The School of Architecture at the University of Texas - Austin offers a master’s-level program and two doctoral-level programs:
- MSHP (Traditional Masters in Historic Preservation)
- Architecture Ph.D. (Historic Preservation Track)
- Community and Regional Planning Ph.D. (Historic Preservation Track)
The MSHP is our core program for the conservation of the built environment. This program introduces students to advanced studies in historic preservation. Ordinarily completed in two years, it requires 48 hours of coursework including a Professional Report that is crafted during the last year. This master's program, or equivalent, is a prerequisite to enter in the Ph.D. program.
Sample MSHP Curriculum*
- Architectural Conservation: Lab Methods
- Graphic Documentation
- Building Construction 1
- National Register Documentation
- Preservation Studio (6 cr.)
- Architectural Conservation: Field Methods
- Preservation Planning & Practice
Summer (open for students to seek internships)
- American Architecture
- Final report B
Total hours — 48
* Program curricula are tailored to individual background and emphasis and will be determined by the Program Director.
** We don't necessarily encourage that you take all your electives in the final year. Take a look at electives for every semester starting in your first year, and consult with faculty about rearranging MSHP core courses if appropriate.
The program leading to the Ph.D. in the area of historic preservation builds on the M.S.H.P degree and provides students with advanced training to prepare them to teach and to conduct research at the highest level. Students who have completed the M.S.H.P. degree must apply for continuation to the Ph.D. level. The Ph.D. requires a minimum of 21 hours of coursework leading to the comprehensive examination. Students must demonstrate reading proficiency in a second foreign language approved by the Ph.D. Committee. The comprehensive examination tests general knowledge of architectural history, an area of concentration, and a minor area. Following successful completion of the comprehensive examination, the student develops a dissertation topic and makes a public presentation to the Ph.D. Committee, which then recommends candidacy to the Dean of the Graduate School. The writing, oral defense, and revision of the dissertation follow.
Sample Program of Study*
First Ph.D. Year** (First Semester)
- ARC 388R Architectural history seminar
- ARC 389R Reading course in historic preservation
- Minor elective (or language study, if necessary)
First Ph.D. Year (Second Semester)
- ARC 388R Research in historic preservation
- ARC 389 Reading course in preservation
- Minor elective (or language study, if necessary)
Second Ph.D. Year (First Semester)
- Reading course in minor area
- Plus additional courses, as necessary
Note: students are normally required to take 21 hours in advanced courses before sitting for the comprehensive examination
Second Ph.D. Year (Second Semester)
- Comprehensive examination
Third Ph.D. Year, First Semester
- Dissertation colloquium
Third Ph.D. Year, Second Semester
- Dissertation and defense ***
Total hours — 21
The combined time from the Master's degree to comprehensive exams is 30 + 21 = 51 hours. Added are 398T (Supervised teaching, if necessary), dissertation colloquium, and dissertation.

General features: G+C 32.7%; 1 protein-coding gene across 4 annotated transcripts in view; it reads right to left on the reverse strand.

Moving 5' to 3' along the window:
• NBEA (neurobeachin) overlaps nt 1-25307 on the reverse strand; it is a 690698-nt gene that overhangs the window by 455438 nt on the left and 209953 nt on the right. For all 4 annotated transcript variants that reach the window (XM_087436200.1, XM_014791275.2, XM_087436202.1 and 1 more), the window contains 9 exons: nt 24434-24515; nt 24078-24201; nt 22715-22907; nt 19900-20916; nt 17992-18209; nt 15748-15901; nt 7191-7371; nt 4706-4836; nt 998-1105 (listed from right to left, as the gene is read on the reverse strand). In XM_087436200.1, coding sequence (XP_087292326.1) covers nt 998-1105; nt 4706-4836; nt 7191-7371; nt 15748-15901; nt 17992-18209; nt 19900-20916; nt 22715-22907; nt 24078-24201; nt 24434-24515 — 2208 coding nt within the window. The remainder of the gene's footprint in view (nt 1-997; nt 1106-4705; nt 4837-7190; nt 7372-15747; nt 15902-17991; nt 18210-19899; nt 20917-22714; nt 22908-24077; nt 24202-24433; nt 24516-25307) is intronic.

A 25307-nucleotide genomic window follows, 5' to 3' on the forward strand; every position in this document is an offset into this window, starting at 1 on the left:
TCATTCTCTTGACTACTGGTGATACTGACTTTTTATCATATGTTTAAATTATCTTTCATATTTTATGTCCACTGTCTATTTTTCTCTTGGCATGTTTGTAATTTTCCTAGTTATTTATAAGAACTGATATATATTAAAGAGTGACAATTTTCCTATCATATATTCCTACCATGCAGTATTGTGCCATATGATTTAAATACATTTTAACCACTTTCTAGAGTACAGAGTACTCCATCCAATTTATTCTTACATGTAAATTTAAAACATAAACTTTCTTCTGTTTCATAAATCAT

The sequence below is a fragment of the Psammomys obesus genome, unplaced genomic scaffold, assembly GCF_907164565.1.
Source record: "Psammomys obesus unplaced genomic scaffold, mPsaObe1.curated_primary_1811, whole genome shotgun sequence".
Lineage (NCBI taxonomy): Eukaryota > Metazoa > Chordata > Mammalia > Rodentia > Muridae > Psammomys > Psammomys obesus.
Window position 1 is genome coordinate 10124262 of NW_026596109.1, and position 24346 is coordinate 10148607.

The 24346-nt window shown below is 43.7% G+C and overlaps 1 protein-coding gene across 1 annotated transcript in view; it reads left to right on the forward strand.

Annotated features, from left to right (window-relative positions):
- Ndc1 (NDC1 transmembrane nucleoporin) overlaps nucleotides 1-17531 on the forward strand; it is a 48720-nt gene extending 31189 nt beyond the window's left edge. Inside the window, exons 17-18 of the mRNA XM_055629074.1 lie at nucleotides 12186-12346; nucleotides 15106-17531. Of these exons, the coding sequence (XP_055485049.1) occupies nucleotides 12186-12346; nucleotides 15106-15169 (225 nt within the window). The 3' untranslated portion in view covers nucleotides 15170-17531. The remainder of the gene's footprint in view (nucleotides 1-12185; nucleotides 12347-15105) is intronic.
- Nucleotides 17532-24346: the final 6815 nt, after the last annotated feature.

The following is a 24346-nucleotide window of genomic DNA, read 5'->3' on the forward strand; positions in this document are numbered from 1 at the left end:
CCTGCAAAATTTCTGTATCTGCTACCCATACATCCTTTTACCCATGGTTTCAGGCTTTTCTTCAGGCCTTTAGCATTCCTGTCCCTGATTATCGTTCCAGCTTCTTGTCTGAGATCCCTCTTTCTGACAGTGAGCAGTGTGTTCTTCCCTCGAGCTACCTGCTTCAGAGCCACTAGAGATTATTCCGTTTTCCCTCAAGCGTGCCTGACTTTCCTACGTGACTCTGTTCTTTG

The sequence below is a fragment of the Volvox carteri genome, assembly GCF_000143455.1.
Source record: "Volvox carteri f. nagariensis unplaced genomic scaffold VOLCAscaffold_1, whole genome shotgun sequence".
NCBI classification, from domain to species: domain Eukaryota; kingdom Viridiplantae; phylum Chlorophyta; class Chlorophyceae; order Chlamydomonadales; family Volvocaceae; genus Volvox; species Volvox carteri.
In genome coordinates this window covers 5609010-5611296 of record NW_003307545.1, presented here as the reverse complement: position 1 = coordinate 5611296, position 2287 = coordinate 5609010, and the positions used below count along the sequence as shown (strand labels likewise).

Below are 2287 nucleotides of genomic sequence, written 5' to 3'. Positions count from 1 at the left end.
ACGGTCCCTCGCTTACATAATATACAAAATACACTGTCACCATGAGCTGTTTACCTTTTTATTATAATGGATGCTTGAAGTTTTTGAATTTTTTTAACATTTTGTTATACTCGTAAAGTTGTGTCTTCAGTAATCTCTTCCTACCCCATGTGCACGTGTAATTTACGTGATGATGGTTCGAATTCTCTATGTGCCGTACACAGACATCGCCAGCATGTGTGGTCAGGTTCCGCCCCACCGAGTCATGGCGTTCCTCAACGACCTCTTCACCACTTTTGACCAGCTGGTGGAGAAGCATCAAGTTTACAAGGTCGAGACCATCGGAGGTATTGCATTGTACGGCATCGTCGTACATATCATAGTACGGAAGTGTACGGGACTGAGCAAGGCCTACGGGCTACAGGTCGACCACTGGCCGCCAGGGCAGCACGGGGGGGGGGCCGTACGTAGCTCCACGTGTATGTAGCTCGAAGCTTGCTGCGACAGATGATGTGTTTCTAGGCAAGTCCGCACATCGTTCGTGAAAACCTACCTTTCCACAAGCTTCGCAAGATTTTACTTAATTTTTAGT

* Program curricula are tailored to individual background and emphasis and will be determined with the Program Director.
** Number of hours will vary depending on the student's individual situation.
*** The length of time required to complete a dissertation varies according to individual situations. In principle, the scope of the dissertation should be such that it can be researched and written in two to three years of steady work.
The program leading to the Ph.D. in the area of Historic Preservation and Community and Regional Planning builds on the M.S.H.P. degree and provides students with advanced training to prepare them to teach and to conduct research at the highest level. Students who have completed a Master's degree must apply for a continuation of the Ph.D. The student must accumulate a minimum of 51 total hours of graduate credit (21 hours beyond the M.S.H.P. degree) as part of the doctoral degree program in planning. These 51 hours must be distributed as follows, subject to the approval of the Graduate Studies Committee:
- Required courses: 9 hours
- CRP 391D - Planning Theory
- CRP 391D - Research Design
- CRP 391 D - Colloquium on Planning Issues
- Advanced quantitative methods: 6 hours
- Courses in the Historic Preservation specialization 12+ hours
- Courses outside the field of planning: 12 hours
- Dissertation: 9 hours
After completion of coursework, subject preparation, and research, the student will take a set of comprehensive examinations. The student then submits his/her program of work for approval by the CRP Graduate Studies Committee. The title and a complete proposal for the dissertation will also be submitted to the CRP Graduate Studies Committee. The student must successfully defend the dissertation proposal in an oral examination.
The CRP Graduate Studies Committee then certifies that all departmental requirements have been met and recommends that the student be advanced to candidacy. After being advanced to candidacy, the student works with the faculty to form a dissertation advisory committee; and the completion, final oral defense, and revision of the dissertation will follow.
Opportunities for Interdisciplinary Study
Students may combine their research on historical topics with a broad array of related subjects. As a major research university, the University of Texas at Austin offers a wide selection of electives, including courses in Art History, Classics, Cultural Geography, History, Anthropology, Museum Studies, African-American Studies, Latin American Studies, and Asian Studies.